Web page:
An adjective is a word that modifies (gives more information about) a noun or a pronoun.

Examples: hot tea, old man, beautiful girl, white shirt, intelligent student, interesting story, handsome boy, huge room.

In the above examples, the words ‘hot, old, beautiful, white, intelligent, interesting, handsome, and huge’ are adjectives because they modify attached nouns which means they give a bit more information about the attached nouns. See the following example.

  • John bought a shirt.
  • John bought a red shirt.

In the above example, in the first sentence, we only know that a shirt was bought by John. However, in the second sentence, the word ‘red’ gives a bit more information about the shirt which was bought by John. We now also know that the color of the shirt was red which was bought by John. This is how an adjective modifies a noun.

The adjective modifies a noun by giving information about various aspects of a noun such as quality, quantity, size, color, and other such characteristics of a noun.

A sentence can have one or more than one adjective.


  • The intelligent boy won the competition.   (one adjective).
  • The intelligent and handsome boy won the competition.    (two adjectives).
  • The intelligent, handsome, and tall boy won the competition.   (three adjectives).
  • The intelligent, handsome, tall and thin boy won the competition.   (four adjectives).

Common examples:

  • Red, white, black, purple, green, yellow, and brown are some adjectives which tell about the color of a noun.
  • Thin, fat, short, tall, beautiful, and ugly are some adjectives which tell about the physical characteristics of a noun or pronoun.
  • Brave, intelligent, courageous, exuberant, diligent, and determined are some adjectives which tell about the personality characteristics of a noun or pronoun.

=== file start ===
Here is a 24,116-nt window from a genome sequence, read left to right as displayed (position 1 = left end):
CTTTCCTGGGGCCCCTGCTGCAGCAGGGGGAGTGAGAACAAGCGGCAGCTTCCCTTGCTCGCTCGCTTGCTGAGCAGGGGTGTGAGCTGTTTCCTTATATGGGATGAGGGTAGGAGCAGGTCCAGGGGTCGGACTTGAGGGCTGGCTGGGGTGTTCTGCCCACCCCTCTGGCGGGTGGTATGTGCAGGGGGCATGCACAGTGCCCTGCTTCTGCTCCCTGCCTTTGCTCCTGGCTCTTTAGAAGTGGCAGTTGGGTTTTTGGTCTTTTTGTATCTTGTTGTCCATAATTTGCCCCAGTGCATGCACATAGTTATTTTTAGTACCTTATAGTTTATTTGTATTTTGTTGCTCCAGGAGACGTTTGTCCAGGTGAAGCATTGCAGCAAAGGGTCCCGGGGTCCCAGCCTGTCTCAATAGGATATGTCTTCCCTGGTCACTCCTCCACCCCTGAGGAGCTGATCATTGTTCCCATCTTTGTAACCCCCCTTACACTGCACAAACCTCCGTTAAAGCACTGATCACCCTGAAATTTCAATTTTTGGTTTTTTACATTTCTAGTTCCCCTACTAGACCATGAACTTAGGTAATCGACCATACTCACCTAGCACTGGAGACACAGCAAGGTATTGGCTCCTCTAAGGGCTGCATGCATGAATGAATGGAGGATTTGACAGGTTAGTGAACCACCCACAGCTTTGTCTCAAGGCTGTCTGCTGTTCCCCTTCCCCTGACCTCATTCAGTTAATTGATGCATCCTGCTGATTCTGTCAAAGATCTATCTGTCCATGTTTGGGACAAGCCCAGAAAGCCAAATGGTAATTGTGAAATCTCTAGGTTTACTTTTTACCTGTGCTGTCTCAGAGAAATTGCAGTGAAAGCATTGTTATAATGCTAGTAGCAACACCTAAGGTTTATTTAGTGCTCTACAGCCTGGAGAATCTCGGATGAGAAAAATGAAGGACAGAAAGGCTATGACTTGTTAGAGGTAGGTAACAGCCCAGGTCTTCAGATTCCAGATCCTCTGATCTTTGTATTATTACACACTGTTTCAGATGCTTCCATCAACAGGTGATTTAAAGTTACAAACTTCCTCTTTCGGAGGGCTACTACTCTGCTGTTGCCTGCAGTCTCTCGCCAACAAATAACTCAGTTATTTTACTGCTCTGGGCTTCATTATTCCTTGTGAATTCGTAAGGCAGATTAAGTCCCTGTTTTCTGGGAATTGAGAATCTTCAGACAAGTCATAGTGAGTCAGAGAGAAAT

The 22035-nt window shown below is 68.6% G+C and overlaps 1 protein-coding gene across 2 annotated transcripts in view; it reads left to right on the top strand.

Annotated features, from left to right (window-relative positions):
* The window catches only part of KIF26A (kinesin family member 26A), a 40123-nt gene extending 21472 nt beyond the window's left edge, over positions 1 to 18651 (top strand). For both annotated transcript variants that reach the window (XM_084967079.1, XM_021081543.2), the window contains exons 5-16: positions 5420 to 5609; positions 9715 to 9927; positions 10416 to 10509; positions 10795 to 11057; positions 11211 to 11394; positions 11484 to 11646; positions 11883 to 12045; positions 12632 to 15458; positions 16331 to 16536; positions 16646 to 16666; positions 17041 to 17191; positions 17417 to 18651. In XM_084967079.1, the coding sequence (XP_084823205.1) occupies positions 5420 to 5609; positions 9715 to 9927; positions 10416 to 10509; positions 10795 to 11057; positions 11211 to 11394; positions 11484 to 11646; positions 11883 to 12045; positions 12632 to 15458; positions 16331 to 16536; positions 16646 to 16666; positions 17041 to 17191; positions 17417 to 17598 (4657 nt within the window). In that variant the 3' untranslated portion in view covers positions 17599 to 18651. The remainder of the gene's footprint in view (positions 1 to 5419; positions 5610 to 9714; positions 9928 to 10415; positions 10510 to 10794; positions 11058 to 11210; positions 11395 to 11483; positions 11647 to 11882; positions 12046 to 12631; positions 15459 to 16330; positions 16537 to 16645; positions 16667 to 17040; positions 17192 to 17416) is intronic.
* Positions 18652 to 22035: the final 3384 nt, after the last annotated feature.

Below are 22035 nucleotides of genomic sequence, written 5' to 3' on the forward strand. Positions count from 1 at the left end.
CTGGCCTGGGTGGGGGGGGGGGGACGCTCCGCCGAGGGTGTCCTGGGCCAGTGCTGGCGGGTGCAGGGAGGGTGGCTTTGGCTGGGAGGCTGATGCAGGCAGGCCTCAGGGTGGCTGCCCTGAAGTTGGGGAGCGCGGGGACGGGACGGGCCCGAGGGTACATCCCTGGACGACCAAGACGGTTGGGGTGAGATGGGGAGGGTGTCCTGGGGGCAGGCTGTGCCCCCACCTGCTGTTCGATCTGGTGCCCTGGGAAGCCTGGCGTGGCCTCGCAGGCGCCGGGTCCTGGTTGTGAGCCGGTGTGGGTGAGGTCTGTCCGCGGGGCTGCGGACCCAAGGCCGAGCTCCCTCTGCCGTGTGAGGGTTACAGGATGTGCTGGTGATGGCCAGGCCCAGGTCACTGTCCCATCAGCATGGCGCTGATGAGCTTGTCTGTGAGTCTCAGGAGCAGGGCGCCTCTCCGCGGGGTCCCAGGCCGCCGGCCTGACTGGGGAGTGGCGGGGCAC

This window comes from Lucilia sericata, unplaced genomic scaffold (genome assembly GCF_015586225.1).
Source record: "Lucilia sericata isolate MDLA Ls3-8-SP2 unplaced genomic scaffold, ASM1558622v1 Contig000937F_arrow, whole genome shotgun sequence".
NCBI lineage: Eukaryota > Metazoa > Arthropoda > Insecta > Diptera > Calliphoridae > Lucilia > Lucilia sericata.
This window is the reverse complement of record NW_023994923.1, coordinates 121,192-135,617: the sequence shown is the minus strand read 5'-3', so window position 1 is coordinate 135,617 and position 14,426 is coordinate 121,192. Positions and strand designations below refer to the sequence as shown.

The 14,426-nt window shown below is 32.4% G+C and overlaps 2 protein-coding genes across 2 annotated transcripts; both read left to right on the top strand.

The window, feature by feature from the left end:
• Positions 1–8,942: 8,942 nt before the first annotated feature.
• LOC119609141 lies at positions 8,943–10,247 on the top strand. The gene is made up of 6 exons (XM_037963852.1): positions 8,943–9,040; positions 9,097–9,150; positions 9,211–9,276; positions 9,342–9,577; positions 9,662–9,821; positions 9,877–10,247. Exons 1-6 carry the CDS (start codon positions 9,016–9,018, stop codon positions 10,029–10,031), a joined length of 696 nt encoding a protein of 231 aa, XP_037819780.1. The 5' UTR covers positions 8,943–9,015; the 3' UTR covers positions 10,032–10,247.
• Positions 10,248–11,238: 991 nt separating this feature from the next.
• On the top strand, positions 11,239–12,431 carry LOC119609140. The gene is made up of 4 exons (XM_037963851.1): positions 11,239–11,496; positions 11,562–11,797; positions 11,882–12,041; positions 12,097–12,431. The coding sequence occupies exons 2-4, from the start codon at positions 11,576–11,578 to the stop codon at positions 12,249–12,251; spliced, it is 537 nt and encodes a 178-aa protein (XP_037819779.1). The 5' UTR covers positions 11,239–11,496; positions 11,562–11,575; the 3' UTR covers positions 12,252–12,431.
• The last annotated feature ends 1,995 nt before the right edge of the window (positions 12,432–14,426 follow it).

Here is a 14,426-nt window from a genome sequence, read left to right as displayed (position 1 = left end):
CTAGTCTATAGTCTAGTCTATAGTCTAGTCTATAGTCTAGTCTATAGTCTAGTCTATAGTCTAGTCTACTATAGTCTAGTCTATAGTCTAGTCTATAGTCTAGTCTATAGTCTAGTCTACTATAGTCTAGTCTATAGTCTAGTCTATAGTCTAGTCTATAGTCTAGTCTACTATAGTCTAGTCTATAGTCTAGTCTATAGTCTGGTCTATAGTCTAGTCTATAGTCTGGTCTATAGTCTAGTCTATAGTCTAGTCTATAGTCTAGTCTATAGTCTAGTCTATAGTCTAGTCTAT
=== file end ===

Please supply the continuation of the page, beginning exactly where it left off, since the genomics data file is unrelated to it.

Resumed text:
Using Adjectives in a Sentence

An adjective is used at two places in a sentence based on the structure of the sentence.

  • Before a noun.
  • After a stative verb (e.g., resemble, look, seem, feel, etc.).

Before reading the examples, it is better to briefly explain what a stative verb is. Most verbs express an action, e.g., eat, buy, go, wash, run. Such verbs are called dynamic verbs. However, a few verbs do not express an action, but they express a state of something, which are called stative verbs. See these two sentences as examples: 1) She is feeling well. 2) He looks handsome. In these two examples, the verbs ‘feel’ and ‘look’ do not express any action (like normal dynamic verbs) but only express a state of wellness and handsomeness. Some verbs are purely stative verbs (e.g., feel), however, some verbs can also be used as a dynamic verb as well as a stative verb (e.g., look).

  Use of adjectives before a noun

Adjectives are mostly used before a noun in a sentence. See the following examples where the red word is an adjective whereas the blue word is a noun.

  • He gifted me a nice shirt.
  • She bought a beautiful car.
  • We ate a delicious pizza.
  • I saw a red rose in the garden. 
  • He told us an interesting story.
  • We watched a funny movie.
  • I bought a small cup.
  • A beautiful girl was singing a song.
  • He was standing near a huge building.
  • A kind-hearted man helped the boys.
  • She was suffering from a severe fever.
  • They were running a small business.
  • He faced many serious problems in his life.

  Use of adjectives after a stative verb

As discussed earlier that a stative verb (e.g., seem, consist, feel, possess) expresses the state of something rather than an action (like a dynamic verb). It was also discussed that sometimes a dynamic verb may be used as a stative verb. Similarly, the auxiliary verbs (e.g., is, am, are, was, were etc.) may act as stative verbs in some sentences. 

If a sentence consists of a stative verb (or any other verb used as a stative verb), the adjective is used after the verb. See the following examples, where red words are adjectives, and the blue words are stative verbs (or verbs acting as stative verbs). The underlined word is the noun or pronoun (modified by the adjective).


  • He looks handsome.
  • She is feeling sad.
  • The idea seems good.
  • This food tastes bad.
  • She was angry.
  • The movie is interesting.
  • My shirt is new.
  • The kids became happy.
  • The soldier is brave.

Adjectives have three degrees: 1) Positive degree, 2) Superlative degree, and 3) Superlative degree. Click here to read them.